Volume 4 Issue 5 - March 01, 2006
Inclusive education needs funds
“We have demonstrated the practicability of inclusive education by setting up inclusive aanganwadis in slums of Mumbai, leading to absorption of over 3,000 children and families into mainstream education,” says Mithu Alur, Chairperson of National Resource Centre for Inclusion, in an editorial piece in Times of India dated 26 February 2006.
In March 2005, human resource development (H.R.D.) minister Arjun Singh made a landmark statement. He said in Parliament that mainstream education would not reject children with special needs. To quote Singh, "It should and will be our objective to make mainstream education not just available but accessible, affordable and appropriate for students with disabilities". Would Budget 2006-07 reflect this intent?
After Singh's statement, several national-level consultations were conducted to elicit views of concerned people, and an action plan was drawn up. However, HRD ministry has been unable to act upon Singh's statement in Parliament. With little likelihood of budgetary support for inclusive education, Singh's remarks would end up meaning nothing.
Inclusive education is a vital part of discussion on developments in education at both national and international levels. The earlier system of segregated education, or special schools for children with disabilities, was a reflection of care, not rights or entitlements. It is now believed that this should be replaced by inclusive education with emphasis on rights, equal opportunity and participation.
International declarations and meetings at Salamanca, Dakar, and nearer home in Kochi have reiterated the importance of all children being educated together.
Inclusive education addresses a large diversity of pupils and involves differentiating each of their needs. The concept is not restricted only to children with disabilities but encompasses all, who for some reason or the other face barriers to learning and get excluded from mainstream education. It is a never-ending process rather than a simple change of state and is dependent on continuous pedagogical and organisational development within the mainstream. Inclusive education improves the quality of education for all children.
In India, we find that disabled children are a group that still suffers massive exclusion. The Integrated Child Development Services (I.C.D.S.) programme, run by the HRD's Department of Women and Child, excludes children with special needs.
Through research we have demonstrated the practicability of inclusive education by setting up inclusive aanganwadis in slums of Mumbai, leading to absorption of over 3,000 children and families into mainstream education. Legislation — in the form of Persons with Disability Act, 1995 — and policies are in place, but implementation has suffered. What perhaps explains this lethargy is the fact that over 50 million disabled, most of them poor, do not translate into a strong political constituency.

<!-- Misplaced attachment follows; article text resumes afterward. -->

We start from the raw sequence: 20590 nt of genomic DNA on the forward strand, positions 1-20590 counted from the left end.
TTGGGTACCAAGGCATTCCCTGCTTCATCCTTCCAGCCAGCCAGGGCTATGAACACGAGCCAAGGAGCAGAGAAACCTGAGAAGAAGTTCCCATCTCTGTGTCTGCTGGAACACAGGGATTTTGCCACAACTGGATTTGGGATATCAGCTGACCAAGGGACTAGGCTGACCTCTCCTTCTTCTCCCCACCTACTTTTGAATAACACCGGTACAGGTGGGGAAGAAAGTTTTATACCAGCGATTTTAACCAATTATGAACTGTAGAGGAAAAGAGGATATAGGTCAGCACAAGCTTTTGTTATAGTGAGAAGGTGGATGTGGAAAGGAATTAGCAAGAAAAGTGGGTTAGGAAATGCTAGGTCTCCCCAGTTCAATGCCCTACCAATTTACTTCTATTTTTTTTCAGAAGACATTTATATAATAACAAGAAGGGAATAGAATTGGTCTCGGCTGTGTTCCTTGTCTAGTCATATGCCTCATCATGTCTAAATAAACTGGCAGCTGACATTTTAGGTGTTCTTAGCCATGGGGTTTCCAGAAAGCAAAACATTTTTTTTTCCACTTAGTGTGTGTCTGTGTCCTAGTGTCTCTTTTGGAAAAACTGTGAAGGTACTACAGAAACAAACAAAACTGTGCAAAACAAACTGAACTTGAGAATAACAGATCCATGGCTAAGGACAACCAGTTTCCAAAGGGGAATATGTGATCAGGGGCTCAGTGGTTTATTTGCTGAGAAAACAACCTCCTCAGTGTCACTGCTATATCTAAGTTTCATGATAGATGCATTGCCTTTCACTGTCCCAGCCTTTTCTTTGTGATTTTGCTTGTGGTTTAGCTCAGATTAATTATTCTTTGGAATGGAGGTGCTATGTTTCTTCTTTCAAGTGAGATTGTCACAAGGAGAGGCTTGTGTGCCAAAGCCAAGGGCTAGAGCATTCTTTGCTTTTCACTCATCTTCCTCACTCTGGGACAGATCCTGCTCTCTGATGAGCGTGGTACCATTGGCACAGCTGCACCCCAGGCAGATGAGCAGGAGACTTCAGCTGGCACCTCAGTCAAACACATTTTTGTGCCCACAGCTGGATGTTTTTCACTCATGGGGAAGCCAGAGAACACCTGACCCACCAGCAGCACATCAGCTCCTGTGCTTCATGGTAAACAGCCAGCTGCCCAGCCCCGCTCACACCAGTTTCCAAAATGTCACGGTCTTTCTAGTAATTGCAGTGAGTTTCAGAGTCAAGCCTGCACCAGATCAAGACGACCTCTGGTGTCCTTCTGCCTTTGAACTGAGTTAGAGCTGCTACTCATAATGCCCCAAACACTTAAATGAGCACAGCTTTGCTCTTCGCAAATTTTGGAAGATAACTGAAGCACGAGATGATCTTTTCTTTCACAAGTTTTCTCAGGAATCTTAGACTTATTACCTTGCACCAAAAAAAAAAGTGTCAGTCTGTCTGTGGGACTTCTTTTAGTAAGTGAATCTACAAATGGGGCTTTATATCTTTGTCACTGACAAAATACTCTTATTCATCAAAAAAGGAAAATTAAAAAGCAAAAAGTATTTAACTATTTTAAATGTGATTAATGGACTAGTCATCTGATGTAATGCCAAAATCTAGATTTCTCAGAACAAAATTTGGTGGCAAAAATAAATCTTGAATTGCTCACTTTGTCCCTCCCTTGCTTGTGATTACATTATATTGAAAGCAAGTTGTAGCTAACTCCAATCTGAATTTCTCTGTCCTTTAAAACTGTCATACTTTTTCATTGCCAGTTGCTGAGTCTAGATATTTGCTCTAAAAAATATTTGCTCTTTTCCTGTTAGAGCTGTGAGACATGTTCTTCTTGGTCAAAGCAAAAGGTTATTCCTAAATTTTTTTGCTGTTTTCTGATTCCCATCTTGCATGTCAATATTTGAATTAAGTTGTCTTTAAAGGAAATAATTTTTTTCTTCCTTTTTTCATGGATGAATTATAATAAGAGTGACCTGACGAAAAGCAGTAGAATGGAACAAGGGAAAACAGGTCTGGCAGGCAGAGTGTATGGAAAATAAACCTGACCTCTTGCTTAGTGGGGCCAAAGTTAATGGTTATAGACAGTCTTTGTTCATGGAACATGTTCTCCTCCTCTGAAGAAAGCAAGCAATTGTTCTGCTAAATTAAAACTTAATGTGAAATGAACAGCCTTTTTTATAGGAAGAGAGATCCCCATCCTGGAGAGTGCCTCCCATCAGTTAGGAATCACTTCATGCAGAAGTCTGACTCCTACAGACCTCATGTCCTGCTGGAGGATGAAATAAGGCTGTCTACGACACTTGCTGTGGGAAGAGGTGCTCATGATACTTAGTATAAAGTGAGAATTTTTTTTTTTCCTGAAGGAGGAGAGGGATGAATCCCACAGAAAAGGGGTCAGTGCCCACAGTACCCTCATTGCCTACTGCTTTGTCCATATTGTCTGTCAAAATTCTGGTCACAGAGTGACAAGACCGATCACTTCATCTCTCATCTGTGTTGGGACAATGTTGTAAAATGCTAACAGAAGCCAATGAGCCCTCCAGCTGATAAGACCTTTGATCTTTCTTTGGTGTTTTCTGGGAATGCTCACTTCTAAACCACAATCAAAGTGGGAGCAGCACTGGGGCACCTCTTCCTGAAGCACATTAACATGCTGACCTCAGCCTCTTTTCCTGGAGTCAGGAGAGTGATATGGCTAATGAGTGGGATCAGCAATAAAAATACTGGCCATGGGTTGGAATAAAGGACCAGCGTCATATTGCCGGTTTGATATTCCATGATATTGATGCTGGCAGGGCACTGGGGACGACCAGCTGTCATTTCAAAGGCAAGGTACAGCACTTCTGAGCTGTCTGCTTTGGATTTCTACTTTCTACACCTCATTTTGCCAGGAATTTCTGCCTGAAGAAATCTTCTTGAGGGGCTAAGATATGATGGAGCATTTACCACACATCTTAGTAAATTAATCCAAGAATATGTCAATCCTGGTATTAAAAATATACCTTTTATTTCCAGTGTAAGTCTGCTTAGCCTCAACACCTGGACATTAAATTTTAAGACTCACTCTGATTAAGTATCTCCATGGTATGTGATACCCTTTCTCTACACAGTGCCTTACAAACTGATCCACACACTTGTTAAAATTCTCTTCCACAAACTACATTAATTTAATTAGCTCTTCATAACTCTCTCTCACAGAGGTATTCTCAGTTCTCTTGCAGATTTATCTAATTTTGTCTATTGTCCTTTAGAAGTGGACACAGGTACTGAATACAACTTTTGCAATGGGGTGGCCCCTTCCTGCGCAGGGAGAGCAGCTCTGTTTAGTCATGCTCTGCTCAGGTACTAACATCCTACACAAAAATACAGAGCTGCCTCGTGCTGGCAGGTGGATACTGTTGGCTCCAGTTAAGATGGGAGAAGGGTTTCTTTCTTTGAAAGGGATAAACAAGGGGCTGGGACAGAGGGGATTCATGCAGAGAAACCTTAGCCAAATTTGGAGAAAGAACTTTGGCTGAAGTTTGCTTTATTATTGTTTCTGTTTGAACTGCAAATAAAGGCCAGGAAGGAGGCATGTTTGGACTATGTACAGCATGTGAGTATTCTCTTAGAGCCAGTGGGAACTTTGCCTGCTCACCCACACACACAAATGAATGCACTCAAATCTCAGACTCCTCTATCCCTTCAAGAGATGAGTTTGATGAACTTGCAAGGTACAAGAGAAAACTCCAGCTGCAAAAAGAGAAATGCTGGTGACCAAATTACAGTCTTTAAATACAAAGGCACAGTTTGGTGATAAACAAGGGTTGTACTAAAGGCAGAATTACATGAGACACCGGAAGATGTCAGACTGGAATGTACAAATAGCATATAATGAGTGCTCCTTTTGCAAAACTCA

A system that claims to work for the poor discriminates against about 20 million children, of whom four to five million are below five years of age, with special needs. 'Education for All' will remain an empty promise, if children with disabilities lack access to education. As much as 98 per cent of India's disabled people do not receive any governmental care.
Piecemeal services by NGOs have taken the place of state involvement. Proper representation of the disabled in policy-making has not taken place. The I.C.D.S. policy of non-inclusion of disabled children into their programmes is symptomatic of the wider social malaise.
Initially, the UPA government was responsive to this shocking state of affairs. ICDS was mandated to include all children with special needs. It was declared that education of children with disabilities be put under H.R.D. ministry, as reco-mmended by Kothari commission and others. Despite numerous meetings with the HRD ministry, it appears the Budget will not do justice to inclusive education.
Professionals and citizens have done their bit by providing an action plan. The ball is now in the government's court. The government needs to know that it cannot get away with rhetoric and empty promises. It has to show political will by executing policy on the ground.
We will not be truly globalised until we also extend the benefits of development beyond the 30 per cent who enjoy it to the rest, including the disabled, who are still excluded. We all have a responsibility, in our spheres of work, to extend ourselves in this endeavour.
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